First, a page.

The front page of the New York Post’s Sunday May 28 edition looked, most likely not accidentally, more like a website home page. Gridded, squared-out stories, each dangling some sensational bait.
The cover also doubles as a media Rorschach test. If you could click only one of these web-like print boxes, which one would it be? Here at Fishbowl HQ, we’re burned out on Cosby, lukewarm on Hamptons jet-set melodrama and as far as A-Rod is concerned, congrats to him, but we already knew about that.
So, we went with “I Was a Saudi Arms Dealer’s Pleasure Wife:”
Our relationship ended in the summer of 1982, although there was no written contract to rip up. It was an amicable split and we kept in touch by telephone for years. In 1989, I founded the surfing- and snowboarding-inspired clothing line Roxy and became a successful business owner.
I continued to have an affection for Adnan [Khashoggi]. I missed him and thought about him all the time. The last occasion we spoke was over the phone in 1988 when I was a single mother after my first divorce. He offered to send a plane to pick me up in California and fly me to the King of Morocco’s Palace in Monaco, where he was staying. I didn’t go because I had a jealous boyfriend. That’s my biggest regret. I should have gone, even just to say thank you for [paying for] my education.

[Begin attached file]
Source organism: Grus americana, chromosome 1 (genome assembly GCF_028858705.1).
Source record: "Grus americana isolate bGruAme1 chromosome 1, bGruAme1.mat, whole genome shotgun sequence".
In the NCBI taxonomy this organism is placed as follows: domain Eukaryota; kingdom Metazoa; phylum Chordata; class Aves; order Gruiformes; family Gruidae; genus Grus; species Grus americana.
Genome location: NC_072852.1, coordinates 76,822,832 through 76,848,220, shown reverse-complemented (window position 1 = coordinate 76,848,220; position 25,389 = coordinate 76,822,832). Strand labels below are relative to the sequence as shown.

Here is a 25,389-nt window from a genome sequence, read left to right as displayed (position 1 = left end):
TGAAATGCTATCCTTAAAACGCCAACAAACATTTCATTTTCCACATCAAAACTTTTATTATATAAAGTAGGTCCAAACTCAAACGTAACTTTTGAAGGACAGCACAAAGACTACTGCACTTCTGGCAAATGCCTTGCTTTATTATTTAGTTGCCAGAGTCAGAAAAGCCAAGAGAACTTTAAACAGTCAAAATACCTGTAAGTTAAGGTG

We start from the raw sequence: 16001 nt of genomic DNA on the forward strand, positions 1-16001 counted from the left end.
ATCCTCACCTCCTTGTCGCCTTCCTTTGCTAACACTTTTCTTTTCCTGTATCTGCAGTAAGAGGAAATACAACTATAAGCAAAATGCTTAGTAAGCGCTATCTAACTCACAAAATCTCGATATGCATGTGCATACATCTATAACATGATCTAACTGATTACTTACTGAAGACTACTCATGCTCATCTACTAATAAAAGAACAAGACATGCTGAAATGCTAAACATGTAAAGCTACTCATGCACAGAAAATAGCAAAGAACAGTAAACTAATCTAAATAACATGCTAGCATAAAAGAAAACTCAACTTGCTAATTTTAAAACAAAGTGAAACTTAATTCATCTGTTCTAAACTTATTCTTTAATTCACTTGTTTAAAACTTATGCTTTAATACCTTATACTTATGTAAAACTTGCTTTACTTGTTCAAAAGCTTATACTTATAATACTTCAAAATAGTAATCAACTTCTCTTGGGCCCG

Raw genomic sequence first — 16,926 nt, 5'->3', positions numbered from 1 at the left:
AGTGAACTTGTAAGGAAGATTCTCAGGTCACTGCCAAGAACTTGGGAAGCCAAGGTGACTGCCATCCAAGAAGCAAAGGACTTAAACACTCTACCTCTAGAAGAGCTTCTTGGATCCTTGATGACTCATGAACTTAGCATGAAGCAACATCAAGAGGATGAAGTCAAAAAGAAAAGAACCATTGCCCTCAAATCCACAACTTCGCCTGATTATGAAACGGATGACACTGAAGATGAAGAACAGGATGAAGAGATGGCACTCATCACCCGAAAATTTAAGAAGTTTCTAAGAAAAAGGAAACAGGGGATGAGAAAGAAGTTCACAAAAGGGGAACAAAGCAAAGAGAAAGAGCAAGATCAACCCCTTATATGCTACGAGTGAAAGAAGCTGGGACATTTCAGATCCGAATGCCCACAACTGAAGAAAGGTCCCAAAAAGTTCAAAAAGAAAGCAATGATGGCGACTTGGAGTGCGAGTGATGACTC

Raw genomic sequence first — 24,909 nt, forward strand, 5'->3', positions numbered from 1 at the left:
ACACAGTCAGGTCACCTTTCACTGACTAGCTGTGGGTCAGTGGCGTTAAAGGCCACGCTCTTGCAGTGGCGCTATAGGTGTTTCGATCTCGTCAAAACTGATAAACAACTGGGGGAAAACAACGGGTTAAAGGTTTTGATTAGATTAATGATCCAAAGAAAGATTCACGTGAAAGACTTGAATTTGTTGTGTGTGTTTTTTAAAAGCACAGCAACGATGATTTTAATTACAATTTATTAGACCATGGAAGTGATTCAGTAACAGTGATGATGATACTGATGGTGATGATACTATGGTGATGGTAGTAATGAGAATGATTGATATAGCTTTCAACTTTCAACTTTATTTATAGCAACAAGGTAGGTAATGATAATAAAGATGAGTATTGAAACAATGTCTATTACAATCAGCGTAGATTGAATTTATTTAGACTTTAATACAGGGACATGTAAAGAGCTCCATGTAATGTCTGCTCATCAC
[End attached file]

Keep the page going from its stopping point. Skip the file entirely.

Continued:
The article is a fascinating sneak peek at Jill Dodd’s forthcoming June 6 memoir The Currency of Love. Khashoggi is now 81 and remains based in Monaco. Dodd is 57 and, well, you’ll have to click through “Box #2” for the update on her.
Post reporter Jane Ridley does a good job of capturing the complicated and, yes, sometimes liberated layers of this tale. At the time, Khashoggi had many women like Dodd on the side in addition to his wives.
For Dodd, it all started in 1976 when she answered an ad in the L.A. Times for a “fit model.” Within a few years, she was appearing in high-fashion magazines like the French editions of Vogue and Marie Claire.